I’m so excited to share this blog post with everyone! If you know me you know my obsession with coffee. I’ve always worked in coffee shops (up until the past year). I’ve always had access to amazing coffee. Once I left my coffee shop job, I had to figure out how to continue to over caffeinate myself without taking multiple $5.00 trips to the coffee shop a day.
I bought an espresso machine. My boyfriend invested in the most AMAZING automatic coffee grinder I’ve ever seen. I have a french press and anything else a girl could ever need. All except for a cold brew system.
When I worked in coffee shops we always used a toddy system that makes the process simple. You can buy a toddy online but they run around $40.00 and IMO, you can do it at home, just as easy, and all for about a $16 initial investment and then each batch is about $6.00 after that. SO, onto the goods.
You will need:
(Click photo for descriptions)
First, empty the coffee into the Tupperware container. Some people swear by coarse-ground coffee, but I’ve tried this before and I think coffee ground on auto drip makes a much richer concentration.
Fill your coffee pot with cold water and slowly pour over your coffee grounds. Do this twice (with two full coffee pots full of water total). Make sure to do this step slowly and get all of the grounds wet. If by the end of this process you can still see some dry grounds that have floated to the top, use a spoon to stir them and get them wet.
Cover and let sit overnight (or at least 12 hours). I have tried different soak times. I’ve tried 4 hours, 8 hours, 12 hours, and 24. Trust me, 12 is perfect. The waiting step is by far the most difficult.
Yay! Your 12 hours is finally up. I have good news! You’re moments away from a delicious cup of liquid heaven! So, line your metal strainer with some of the cheesecloth. I usually fold the cheesecloth so there are three layers. You want to make sure a good bit of the cloth hangs over the edge of the strainer:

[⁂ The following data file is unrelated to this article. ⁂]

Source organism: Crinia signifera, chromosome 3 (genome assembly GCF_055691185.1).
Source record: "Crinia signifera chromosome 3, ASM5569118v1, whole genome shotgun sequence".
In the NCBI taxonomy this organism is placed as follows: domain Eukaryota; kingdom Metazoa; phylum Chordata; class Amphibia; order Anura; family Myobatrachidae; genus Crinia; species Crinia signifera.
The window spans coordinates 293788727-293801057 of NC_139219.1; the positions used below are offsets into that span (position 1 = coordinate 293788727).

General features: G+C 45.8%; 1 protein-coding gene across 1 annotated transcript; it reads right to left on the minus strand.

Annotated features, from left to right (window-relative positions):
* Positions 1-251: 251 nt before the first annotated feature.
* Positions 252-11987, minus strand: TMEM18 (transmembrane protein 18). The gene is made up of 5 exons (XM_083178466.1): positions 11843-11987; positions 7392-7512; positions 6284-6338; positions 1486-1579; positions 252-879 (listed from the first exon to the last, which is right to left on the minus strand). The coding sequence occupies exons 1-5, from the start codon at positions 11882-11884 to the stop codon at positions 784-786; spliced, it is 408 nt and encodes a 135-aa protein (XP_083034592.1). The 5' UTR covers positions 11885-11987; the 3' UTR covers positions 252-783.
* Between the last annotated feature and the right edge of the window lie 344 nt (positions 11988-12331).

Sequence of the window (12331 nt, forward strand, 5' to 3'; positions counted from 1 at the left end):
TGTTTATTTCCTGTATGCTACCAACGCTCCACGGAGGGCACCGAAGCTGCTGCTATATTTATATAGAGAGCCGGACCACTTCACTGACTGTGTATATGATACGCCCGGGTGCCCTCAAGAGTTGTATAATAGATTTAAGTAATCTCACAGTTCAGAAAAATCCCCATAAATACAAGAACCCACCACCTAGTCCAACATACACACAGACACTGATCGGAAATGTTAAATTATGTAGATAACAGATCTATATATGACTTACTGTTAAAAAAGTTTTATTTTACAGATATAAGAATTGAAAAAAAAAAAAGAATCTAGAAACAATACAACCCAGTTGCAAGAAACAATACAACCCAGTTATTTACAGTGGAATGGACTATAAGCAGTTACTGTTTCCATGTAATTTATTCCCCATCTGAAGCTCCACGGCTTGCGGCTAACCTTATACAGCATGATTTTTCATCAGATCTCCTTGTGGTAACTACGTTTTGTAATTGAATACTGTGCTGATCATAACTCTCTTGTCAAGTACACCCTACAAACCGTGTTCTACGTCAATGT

Use a scoop or small coffee cup to start scooping the grounds/water mixture into the strainer. It will strain quickly at first, and then as more grounds collect in the cheesecloth, it will strain more slowly.
About halfway through this process, I dump the grounds out and finish with the same cheesecloth. When I get to the very end of the container, I dump all the remaining grounds into the strainer and let it sit for as long as it takes to get every last drop of iced coffee out. When I’m feeling really impatient, I remove the cheesecloth and squeeze the liquid out by hand.
***I usually toss the cheesecloth after every batch. It’s about $3 for enough cheesecloth to last at least three batches, although I’m sure if you want to rinse and dry it, you can reuse it (as long as you get all the grounds off).
At this point, you should have about 3/4 of a pitcher full of concentrated iced coffee (if you’re using a gallon pitcher).
Now is where you can really personalize your recipe and make it at strong or diluted as you want. I’ve found that just topping the pitcher off with water makes the perfect strength for me:
Drink up! Enjoy! Have seconds!
Add cream, add sugar, add milk. Add whatever you like. I drink mine with a little vanilla soy milk. Sometimes, when I’m feeling crazy, I’ll add honey. My boyfriend likes it with milk and chocolate syrup. The possibilities are endless.